The Quebec French-language feature film Vic + Flo ont vu un ours (Vic + Flo Saw a Bear) by director Denis Côté, won the Alfred Bauer Prize for innovation at a gala ceremony Saturday evening.
The award, in memory of the festival founder, was presented by jury president and acclaimed director, Wong Kar Wai, who said it “opens new perspectives.”
“At the very beginning, we set out the spirit of this jury [which] is to celebrate films, to support the film that we like and we’re not here to judge film or criticize film,” he said before handing out the award.
“Am I really side by side with Wong Kar Wai?” Côté asked as he accepted the Silver Bear.
“Thank you to Berlinale, to the jury. Suddenly the title of my film is becoming this big concept. I will share and cherish this with my wonderful team in Montreal. Thank you.”
As Côté left the stage, emcee Anke Engelke was forced to explain his joke in German.
“If you don’t know the film, he just said that he had an interesting vision that the title of his film really became true — Vic and Flo saw a bear,” she said.
The film is about a woman who leaves prison and is reunited with another woman she knew behind bars. It ends in a surprising and gruesome way.
At a news conference later, Côté was asked about the violence in the film.
“I just hope people don’t see the violence at the end as first-degree or too brutal. I heard people say I’m traumatized by the violence. I really wanted some elegance to the violence, something poetic,” he said.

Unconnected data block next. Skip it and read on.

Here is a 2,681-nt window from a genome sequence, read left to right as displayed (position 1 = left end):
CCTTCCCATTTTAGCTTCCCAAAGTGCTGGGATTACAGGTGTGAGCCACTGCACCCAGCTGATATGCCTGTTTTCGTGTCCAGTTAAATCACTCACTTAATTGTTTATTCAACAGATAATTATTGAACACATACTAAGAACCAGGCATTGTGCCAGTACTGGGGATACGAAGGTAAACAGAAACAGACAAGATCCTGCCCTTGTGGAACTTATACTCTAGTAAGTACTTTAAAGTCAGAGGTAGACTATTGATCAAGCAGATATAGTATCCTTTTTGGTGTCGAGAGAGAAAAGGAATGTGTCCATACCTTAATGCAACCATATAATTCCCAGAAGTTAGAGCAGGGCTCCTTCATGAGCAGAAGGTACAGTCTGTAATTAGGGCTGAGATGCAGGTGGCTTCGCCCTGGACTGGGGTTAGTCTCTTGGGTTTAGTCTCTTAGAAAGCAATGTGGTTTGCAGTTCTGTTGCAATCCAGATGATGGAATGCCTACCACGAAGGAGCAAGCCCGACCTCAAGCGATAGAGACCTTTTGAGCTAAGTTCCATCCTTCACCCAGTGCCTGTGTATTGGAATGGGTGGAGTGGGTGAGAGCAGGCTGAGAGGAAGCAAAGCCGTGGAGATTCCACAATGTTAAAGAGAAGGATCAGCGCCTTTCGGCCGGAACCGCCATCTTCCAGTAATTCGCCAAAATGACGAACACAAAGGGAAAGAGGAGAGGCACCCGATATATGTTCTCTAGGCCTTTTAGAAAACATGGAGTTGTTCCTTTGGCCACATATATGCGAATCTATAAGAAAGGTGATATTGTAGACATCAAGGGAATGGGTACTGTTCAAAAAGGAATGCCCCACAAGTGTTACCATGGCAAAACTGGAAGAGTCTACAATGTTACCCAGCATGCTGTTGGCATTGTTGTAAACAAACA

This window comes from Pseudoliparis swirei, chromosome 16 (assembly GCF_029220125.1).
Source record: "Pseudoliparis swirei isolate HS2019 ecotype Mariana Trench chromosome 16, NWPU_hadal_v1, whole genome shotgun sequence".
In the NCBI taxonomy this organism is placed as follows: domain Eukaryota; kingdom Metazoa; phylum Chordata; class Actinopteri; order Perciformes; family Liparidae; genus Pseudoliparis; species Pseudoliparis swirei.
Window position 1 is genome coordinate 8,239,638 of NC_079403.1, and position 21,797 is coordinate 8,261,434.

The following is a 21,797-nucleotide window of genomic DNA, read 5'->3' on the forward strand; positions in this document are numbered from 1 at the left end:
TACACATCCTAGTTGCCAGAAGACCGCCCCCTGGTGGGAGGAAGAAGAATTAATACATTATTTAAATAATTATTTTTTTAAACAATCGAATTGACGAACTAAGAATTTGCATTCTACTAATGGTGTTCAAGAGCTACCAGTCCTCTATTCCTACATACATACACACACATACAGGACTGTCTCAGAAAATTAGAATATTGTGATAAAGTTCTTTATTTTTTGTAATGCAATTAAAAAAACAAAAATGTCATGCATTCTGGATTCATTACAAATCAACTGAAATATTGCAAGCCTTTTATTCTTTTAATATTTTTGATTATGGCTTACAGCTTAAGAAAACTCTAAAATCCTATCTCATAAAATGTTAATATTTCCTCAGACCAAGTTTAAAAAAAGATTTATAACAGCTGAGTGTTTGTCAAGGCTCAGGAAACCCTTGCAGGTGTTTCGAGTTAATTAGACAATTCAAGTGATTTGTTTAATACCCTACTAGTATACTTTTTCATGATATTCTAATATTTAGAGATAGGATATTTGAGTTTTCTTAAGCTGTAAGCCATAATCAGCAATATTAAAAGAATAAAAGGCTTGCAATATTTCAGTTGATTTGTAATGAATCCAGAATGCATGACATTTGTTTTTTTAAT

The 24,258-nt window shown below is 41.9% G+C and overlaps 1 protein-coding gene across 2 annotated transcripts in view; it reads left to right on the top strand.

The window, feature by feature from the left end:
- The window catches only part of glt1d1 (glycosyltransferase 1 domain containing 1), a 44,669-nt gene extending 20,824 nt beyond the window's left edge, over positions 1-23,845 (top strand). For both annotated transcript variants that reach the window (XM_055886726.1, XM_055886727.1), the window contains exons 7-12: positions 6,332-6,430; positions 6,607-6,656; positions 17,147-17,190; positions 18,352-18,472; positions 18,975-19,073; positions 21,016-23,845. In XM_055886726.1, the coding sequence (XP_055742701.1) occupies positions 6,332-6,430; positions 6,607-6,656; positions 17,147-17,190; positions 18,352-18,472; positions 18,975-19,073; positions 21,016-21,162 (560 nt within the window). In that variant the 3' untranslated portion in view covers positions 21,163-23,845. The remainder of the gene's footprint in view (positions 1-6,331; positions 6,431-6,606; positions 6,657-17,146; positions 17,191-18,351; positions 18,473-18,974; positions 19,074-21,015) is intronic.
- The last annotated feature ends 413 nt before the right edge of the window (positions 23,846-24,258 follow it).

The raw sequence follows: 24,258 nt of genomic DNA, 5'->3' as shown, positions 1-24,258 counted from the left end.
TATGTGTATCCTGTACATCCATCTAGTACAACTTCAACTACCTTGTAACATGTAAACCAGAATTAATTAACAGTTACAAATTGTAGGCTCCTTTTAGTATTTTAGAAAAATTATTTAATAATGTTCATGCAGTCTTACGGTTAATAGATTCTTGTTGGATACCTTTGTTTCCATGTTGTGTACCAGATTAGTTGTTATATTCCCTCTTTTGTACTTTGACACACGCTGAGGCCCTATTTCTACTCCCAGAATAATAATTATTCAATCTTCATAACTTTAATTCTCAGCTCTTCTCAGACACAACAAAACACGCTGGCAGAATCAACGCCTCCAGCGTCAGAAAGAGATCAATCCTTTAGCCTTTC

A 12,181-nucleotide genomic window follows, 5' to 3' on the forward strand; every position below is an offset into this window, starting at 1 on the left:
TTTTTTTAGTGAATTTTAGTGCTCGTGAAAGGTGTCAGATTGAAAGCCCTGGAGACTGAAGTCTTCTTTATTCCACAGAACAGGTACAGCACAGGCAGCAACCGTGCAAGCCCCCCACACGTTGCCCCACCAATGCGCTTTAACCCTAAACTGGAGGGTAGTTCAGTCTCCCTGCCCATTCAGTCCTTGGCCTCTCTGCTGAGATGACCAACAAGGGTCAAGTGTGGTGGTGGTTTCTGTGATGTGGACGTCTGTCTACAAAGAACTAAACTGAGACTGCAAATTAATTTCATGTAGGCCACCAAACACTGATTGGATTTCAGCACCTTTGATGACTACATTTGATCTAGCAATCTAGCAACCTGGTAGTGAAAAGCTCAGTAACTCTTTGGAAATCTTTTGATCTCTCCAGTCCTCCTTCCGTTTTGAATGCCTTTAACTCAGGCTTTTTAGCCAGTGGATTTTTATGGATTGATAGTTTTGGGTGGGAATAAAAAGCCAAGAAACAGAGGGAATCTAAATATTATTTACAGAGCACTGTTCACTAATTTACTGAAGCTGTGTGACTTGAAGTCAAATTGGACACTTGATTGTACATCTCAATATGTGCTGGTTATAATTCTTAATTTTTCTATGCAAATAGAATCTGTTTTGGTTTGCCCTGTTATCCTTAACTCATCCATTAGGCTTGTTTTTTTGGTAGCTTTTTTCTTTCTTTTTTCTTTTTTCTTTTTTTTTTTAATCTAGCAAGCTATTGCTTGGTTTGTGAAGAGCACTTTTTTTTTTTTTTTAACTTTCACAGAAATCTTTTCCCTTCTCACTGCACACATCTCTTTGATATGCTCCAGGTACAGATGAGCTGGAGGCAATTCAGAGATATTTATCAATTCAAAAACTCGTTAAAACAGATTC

“The two characters at the end, they die. I’m sorry if you didn’t see the film, but I wanted something more romantic at the end so I really hope it’s a romantic violence. So my evil witch, I told her to have this little thing in the eye, a cute evilness.”
Côté said he enjoys being innovative but does not want to be labelled as a “die-hard experimental” filmmaker.
And although he hopes this award will mean some commercial success for his film, he told reporters, “No, I won’t go to Hollywood, I promise.”
Nineteen films were in the competition section of the film festival, which included a strong Eastern European representation.
Other Canadian films that were recognized:
- Inch'Allah (Anaïs Barbeau-Lavalette) placed 3rd for the Panorama Audience Award
- Inch'Allah (Anaïs Barbeau-Lavalette), Ecumenical Jury Special Mention
- Inch'Allah (Anaïs Barbeau-Lavalette), Fipresci Award (Panorama category)
- Barefoot (Danis Goulet), Special Mention, Generation 14plus, Best Short FilmBig Hollywood films such as Gus Van Sant’s Promised Land and Steven Soderbergh’s Side Effects were shut out of the awards.
The Golden Bear for Best Film was awarded to Calin Peter Netzer for Child’s Pose, a Romanian film about a mother who will do anything to save her son from a prison sentence after he kills a child in a car accident.
This is the second year in a row Canada has been successful at Berlinale.
Last year, Quebec director Kim Nguyen’s film, Rebelle (War Witch), premiered in Berlin.
Rachel Mwanza was awarded the Silver Bear for best actress for her role in the movie. The film was also nominated for an Academy Award in the best foreign language category.
"It is such an honour that this festival has embraced and elevated Canadian films on the world stage," Carolle Brabant, executive director of Telefilm Canada, said in an email statement. "These prizes not only shine a light on these three exceptional productions, but also on the Canadian industry as a whole."